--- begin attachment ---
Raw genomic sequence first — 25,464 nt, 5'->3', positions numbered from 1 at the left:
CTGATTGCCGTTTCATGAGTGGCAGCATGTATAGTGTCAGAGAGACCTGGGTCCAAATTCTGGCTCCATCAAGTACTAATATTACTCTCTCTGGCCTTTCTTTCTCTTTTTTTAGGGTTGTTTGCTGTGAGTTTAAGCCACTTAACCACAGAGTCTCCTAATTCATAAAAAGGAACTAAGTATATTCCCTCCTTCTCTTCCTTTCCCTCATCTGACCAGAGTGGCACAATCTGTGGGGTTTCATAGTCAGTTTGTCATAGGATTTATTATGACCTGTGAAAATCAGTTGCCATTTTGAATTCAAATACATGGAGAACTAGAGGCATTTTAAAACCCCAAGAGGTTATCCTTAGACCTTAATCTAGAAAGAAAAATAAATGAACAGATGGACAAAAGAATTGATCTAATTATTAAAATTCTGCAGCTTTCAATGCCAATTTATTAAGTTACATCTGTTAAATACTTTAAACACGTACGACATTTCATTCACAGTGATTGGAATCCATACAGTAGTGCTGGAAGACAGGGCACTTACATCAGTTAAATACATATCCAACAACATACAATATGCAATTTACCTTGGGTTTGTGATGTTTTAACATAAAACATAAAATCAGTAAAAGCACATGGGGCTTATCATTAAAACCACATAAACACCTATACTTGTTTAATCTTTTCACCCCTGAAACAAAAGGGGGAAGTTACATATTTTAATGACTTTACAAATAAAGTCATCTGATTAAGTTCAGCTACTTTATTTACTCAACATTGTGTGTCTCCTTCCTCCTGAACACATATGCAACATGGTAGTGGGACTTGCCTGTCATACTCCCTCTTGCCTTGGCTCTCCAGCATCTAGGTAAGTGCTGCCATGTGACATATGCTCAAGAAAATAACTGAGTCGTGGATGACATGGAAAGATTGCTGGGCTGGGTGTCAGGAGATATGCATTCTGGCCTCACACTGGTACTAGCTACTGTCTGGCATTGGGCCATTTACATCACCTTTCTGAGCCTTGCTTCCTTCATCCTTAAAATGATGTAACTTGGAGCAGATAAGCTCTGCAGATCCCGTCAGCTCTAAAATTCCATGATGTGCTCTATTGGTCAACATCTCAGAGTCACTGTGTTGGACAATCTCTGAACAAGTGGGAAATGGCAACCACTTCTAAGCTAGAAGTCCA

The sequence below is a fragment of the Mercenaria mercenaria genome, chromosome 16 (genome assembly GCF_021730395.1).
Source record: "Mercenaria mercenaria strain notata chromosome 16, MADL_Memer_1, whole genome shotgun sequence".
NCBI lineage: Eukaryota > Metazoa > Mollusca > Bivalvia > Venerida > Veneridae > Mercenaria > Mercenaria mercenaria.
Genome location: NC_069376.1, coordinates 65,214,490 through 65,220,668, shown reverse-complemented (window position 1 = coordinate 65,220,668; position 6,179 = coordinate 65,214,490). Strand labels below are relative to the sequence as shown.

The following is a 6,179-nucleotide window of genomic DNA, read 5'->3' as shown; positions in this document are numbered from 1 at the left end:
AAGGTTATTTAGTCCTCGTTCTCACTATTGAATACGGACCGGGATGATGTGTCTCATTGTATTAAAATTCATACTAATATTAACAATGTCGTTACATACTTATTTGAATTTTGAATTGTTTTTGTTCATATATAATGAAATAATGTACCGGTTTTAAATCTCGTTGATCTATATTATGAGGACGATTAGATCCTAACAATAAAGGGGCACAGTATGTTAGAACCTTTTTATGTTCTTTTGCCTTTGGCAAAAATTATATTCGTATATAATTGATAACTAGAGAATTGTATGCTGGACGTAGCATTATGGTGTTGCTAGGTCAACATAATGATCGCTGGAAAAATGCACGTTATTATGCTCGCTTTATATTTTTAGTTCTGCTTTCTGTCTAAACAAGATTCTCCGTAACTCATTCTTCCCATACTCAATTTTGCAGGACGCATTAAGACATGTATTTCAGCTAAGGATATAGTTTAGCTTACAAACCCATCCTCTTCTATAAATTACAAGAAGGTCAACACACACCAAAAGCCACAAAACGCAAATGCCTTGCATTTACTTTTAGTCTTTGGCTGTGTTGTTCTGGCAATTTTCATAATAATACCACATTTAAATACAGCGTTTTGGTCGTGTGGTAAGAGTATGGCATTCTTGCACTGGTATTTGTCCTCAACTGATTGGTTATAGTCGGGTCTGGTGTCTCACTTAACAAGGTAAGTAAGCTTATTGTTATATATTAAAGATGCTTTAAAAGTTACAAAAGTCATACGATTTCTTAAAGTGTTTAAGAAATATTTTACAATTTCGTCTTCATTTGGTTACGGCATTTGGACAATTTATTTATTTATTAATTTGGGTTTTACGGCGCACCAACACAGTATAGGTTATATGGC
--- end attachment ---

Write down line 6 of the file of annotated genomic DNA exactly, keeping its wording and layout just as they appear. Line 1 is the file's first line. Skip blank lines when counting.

Genome location: NC_069376.1, coordinates 65,214,490 through 65,220,668, shown reverse-complemented (window position 1 = coordinate 65,220,668; position 6,179 = coordinate 65,214,490). Strand labels below are relative to the sequence as shown.